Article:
Chicago is seeing a gradual rise in coronavirus cases as the city reintroduces certain restrictions, while on the East Coast, the virus remains far more contained.
But according to public health experts, there are reasons for that.
"So one of the most important things I would say is that we are more open than they are," Chicago Department of Public Health Commissioner Dr. Allison Arwady said Tuesday. "So to this question, I mean broadly to this question of restaurants, for example, New York City still does not have any indoor dining restaurants, right? They've been much more restrictive in terms of what has been allowed to open. And that has, in part, I'd say that's part of it allowed them to be in tighter control. We've felt like here we want to keep our outbreak obviously in good control, but have balanced that against a lot of the other economic and social needs. We wanted to be able to open museums with limited capacity, we wanted to be able to open our small businesses, our restaurants, our bars. So we're playing this this balance game a little bit."
According to Arwady, Chicago is the most open big city in the U.S. right now.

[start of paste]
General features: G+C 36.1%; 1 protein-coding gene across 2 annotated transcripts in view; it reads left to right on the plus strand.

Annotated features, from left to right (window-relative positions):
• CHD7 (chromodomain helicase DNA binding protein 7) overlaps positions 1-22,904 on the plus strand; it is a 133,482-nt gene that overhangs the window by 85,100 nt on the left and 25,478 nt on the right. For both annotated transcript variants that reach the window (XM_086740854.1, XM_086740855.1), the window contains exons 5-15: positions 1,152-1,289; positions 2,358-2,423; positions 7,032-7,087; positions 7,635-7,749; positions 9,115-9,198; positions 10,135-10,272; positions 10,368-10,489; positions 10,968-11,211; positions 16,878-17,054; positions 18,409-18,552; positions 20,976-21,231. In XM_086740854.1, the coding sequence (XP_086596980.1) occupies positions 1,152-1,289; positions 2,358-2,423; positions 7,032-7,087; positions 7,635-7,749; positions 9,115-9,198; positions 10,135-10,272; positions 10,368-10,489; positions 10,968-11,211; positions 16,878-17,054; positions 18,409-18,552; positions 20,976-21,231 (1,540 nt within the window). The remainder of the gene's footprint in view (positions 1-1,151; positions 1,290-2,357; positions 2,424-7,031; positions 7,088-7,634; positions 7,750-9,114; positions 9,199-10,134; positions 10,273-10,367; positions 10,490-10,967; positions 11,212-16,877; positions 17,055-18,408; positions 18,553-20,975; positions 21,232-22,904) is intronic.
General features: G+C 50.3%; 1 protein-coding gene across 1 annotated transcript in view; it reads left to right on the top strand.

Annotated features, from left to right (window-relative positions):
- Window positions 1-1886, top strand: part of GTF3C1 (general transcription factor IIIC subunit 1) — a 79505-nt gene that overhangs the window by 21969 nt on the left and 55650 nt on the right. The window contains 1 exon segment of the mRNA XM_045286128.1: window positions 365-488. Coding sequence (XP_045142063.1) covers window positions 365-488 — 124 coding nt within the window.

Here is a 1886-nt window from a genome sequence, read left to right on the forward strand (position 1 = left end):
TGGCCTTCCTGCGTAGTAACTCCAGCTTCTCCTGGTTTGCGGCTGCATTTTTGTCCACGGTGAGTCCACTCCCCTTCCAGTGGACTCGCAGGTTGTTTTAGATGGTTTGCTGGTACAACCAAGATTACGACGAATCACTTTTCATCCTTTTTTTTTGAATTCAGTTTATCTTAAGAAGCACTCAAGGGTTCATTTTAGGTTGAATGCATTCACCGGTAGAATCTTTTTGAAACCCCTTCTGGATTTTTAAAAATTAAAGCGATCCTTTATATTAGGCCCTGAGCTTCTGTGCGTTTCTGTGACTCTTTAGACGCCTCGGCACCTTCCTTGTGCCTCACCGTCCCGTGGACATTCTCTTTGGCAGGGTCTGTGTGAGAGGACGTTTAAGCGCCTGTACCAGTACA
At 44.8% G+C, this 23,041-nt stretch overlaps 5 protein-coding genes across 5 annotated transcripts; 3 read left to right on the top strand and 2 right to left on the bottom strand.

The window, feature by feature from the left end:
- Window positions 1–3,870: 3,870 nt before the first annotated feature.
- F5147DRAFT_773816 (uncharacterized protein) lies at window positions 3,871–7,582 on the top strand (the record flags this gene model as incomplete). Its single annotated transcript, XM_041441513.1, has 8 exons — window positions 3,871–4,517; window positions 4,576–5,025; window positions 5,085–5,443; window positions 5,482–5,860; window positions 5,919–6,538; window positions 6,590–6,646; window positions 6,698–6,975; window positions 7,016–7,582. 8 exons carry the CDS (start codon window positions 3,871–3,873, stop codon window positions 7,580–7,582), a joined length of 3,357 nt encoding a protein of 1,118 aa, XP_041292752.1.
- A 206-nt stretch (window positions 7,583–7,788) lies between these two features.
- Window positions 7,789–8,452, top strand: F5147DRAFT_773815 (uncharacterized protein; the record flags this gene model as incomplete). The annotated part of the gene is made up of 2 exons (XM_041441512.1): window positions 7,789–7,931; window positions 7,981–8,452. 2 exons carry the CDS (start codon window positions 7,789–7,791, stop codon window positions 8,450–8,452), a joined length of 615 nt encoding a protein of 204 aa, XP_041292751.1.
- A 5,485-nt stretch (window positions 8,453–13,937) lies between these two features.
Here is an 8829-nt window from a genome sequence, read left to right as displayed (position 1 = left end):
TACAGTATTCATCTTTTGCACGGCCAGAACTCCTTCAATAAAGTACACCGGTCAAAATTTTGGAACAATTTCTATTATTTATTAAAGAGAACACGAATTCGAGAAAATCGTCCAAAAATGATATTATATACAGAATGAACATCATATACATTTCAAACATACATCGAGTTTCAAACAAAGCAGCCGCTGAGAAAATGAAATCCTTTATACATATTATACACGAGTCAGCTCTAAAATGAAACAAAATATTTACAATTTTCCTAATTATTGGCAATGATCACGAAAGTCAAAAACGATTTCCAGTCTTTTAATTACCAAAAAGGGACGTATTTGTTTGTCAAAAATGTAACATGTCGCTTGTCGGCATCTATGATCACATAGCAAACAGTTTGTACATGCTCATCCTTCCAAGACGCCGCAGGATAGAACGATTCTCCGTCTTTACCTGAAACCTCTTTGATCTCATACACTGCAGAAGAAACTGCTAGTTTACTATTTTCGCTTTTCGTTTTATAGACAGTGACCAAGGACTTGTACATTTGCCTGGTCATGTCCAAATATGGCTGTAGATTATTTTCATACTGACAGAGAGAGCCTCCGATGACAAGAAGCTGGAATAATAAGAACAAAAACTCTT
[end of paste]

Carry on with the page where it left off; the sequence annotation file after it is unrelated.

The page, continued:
"Los Angeles, Houston, they've all had to completely back off in terms of, you know, closing many restaurants, things that were opened before," Arwady said. "Some of the places in the Northeast have been more restrictive, and are somewhat more in control. I hope that we don't need to move to those more restrictive methods that we've seen in the Northeast, we would do it though, if we saw significant increase, or we were getting up toward that, you know, toward toward higher numbers there."
Similar to several East Coast states, Chicago last month implemented a travel order, requiring people visiting or returning to the city from several states to self-quarantine for two weeks. But Chicago's order is not quite as strict as New York's and is not being as heavily enforced.
Arwady also noted the difference between the early stages of Chicago's and New York's pandemics as a reason for differing responses.
"The Northeast, New York in particular, just had such a bad outbreak the first time around. So sometimes I hear people say, 'Oh, you know, we've had a lot of deaths here in Chicago,' which we have. We've had more than 2,700 deaths in Chicago, we've had about one in 1,000 Chicagoans die of COVID. But you compare that to New York City, one in 370 residents of New York City died of COVID, right? Three times even more the death rate that we had here... I think where you've had a region of the country that got hit so much harder than we did here in Chicago, it leads to additional probably fear and more tolerance for more of these restrictions. You've also probably had more people exposed overall. But you know, there's a lot of factors that go into it. But I think by and large, they are also taking the precautions seriously. We're not seeing all of this political debate about mask wearing broadly in the Northeast like we are in the South and in the West."